The project is located on 6th Avenue in the Rosemont-La-Petite-Patrie borough in Montreal. Starting from a two-story duplex built in the 1930s, the project consists of a complete renovation of the building into a single-family house with the addition of a mezzanine. The young family of 3 children, whose parents are passionate about architecture, wants to live in an urban and contemporary home that is organized around excentric and atypical living spaces.
On the ground floor, the living spaces are distributed in an open area giving way to a sculptural staircase that unfolds vertically over three floors up to the mezzanine. All the spaces in the house are thus organized around the periphery of the staircase, which becomes the central entity of the project.
Upstairs, the parental bedroom is located away from the children's bedrooms by the fault line in which the staircase majestically unfolds. On the mezzanine, this same void is capped by a generous skylight that provides soft and diffused light. The angular and sculptural cuts that shape the perimeter of the skylight provide an abundant supply of light. The staircase, which by its articulation can recall the game of snakes and ladders, is fashioned from raw steel plates. Imposing, phantasmagorical, the staircase with its crossing of flights enlivens the space and personalizes the entire house.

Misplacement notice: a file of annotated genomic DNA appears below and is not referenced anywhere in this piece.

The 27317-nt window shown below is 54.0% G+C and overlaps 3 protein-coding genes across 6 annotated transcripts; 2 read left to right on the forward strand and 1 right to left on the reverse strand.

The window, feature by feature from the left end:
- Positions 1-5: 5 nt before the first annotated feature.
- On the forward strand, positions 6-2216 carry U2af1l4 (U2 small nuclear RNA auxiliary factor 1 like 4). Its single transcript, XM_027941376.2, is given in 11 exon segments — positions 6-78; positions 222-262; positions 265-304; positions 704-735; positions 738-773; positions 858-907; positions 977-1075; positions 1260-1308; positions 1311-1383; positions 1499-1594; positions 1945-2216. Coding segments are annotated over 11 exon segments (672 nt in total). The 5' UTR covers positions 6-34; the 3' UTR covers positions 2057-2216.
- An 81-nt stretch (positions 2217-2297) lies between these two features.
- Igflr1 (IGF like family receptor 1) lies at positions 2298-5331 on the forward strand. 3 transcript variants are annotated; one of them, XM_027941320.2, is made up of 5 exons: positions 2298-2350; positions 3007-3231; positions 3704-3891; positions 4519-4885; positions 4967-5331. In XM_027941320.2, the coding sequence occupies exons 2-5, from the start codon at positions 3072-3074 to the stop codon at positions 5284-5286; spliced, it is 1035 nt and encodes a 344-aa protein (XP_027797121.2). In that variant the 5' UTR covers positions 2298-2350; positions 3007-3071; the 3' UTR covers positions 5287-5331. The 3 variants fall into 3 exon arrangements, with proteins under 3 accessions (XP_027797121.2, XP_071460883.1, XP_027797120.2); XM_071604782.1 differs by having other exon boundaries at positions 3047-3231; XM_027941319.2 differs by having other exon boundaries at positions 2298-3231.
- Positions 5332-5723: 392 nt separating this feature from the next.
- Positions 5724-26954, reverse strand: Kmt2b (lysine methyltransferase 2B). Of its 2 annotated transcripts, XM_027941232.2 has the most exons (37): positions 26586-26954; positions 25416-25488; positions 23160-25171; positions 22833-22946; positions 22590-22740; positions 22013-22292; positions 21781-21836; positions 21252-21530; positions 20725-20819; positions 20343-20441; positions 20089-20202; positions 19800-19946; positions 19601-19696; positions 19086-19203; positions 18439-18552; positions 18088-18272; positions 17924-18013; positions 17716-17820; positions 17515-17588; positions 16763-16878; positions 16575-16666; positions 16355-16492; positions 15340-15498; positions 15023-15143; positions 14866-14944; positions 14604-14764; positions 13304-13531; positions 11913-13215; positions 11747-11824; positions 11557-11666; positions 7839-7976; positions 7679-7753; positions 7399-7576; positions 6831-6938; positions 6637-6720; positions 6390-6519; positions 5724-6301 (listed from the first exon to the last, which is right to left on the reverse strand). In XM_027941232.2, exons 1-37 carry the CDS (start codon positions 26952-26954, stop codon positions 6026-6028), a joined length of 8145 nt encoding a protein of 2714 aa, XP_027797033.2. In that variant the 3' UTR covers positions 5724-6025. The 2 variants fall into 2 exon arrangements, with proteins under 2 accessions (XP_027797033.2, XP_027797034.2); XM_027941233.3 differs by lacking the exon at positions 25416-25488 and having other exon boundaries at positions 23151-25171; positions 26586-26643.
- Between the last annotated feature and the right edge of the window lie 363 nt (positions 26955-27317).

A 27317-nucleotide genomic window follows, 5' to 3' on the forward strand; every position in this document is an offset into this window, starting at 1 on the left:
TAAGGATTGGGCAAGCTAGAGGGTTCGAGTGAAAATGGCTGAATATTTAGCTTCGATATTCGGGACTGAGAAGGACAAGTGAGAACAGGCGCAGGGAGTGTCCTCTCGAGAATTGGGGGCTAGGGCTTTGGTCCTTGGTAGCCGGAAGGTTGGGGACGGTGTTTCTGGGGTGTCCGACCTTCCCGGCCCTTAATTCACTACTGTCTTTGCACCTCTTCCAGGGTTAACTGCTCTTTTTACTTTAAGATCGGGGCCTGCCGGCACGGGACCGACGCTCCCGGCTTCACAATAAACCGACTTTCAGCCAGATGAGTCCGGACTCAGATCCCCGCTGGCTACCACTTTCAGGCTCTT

An analogy comes to mind with the famous black and white lithograph of the Endless Staircase by Dutch artist Escher where optical illusions are generated by rigged perspectives and impossible constructions.
Remaining in tones of and black and white, the rear facade of the house is made of charred wood siding, vertical white painted pine slats and raw fiber cement panels. A rounded overhanging volume that houses the master bedroom protects a portion of the ground floor terrace from the elements. This east-facing projection volume brings morning light to its occupants while creating a soft gradient of light on its rounded shapes.
The result as a whole is a unique house that bluntly explores the creative limits of a daring architectural gesture, while offering its occupants a stimulating and unusual place to live.